I am a feminist advocating for peace, equality, justice and women’s rights with a grassroots national non-governmental organization called Mundri Relief and Development Association. I am also a co-founder of Play for Peace South Sudan, an initiative that brings children, youth and adults from conflicting cultures together through cooperative play to create laughter, compassion, unity and peace. Playing basketball is my hobby.
I grew up as a refugee in Uganda. Many people, especially women and children who have been in the camps, know it is a painful experience. Refugees and internally displaced people are seen as outcasts in society. Rape is common and there is limited access to basic needs such as food, clothes, clean water, shelter and education. I had to deny my South Sudanese nationality to gain privileges like education.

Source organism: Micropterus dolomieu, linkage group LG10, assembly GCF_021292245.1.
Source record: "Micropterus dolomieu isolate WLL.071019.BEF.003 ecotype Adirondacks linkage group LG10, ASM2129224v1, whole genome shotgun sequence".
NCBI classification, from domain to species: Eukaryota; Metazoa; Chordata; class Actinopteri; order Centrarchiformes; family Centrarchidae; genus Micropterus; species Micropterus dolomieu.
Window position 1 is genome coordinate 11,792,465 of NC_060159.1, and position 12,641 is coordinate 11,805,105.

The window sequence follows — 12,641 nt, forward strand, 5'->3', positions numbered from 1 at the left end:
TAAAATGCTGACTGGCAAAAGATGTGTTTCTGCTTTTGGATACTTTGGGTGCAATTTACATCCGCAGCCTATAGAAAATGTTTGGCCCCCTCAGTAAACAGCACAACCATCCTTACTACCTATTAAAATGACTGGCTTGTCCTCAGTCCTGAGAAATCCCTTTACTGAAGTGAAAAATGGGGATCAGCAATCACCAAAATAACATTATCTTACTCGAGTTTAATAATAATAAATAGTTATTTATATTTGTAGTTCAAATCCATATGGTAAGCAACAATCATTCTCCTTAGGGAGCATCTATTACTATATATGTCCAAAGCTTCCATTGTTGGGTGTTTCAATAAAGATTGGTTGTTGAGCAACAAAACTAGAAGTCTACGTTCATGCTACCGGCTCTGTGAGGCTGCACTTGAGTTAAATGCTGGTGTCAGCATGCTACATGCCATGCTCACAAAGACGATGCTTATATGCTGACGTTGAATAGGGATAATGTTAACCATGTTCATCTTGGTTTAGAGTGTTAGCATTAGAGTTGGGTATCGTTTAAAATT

This harsh experience made me thirsty for peace, equal rights and justice.
I want to promote peace so that I can see positive change, and so that other human beings don’t have to go through the same experience as mine. I am advocating for change through community dialogues and using theatre to raise awareness on peaceful coexistence and gender equality. I speak to people in internally displaced camps, schools, churches and markets.
In December 2013 growing tensions in South Sudan erupted into violence, just three years after the country gained independence from Sudan. The crisis has since forced more than 400,000 people to flee to neighbouring countries and more than 200,000 people are internally displaced.
The path to lasting peace requires addressing not only the immediate issues of the December 2013 crisis but also those that existed long before independence. It is important to include women in peace talks and seek the help of the international communities to implement the peace agreements so they don’t just remain on paper. We must also plant the seed of peace in children in order to see everlasting unity.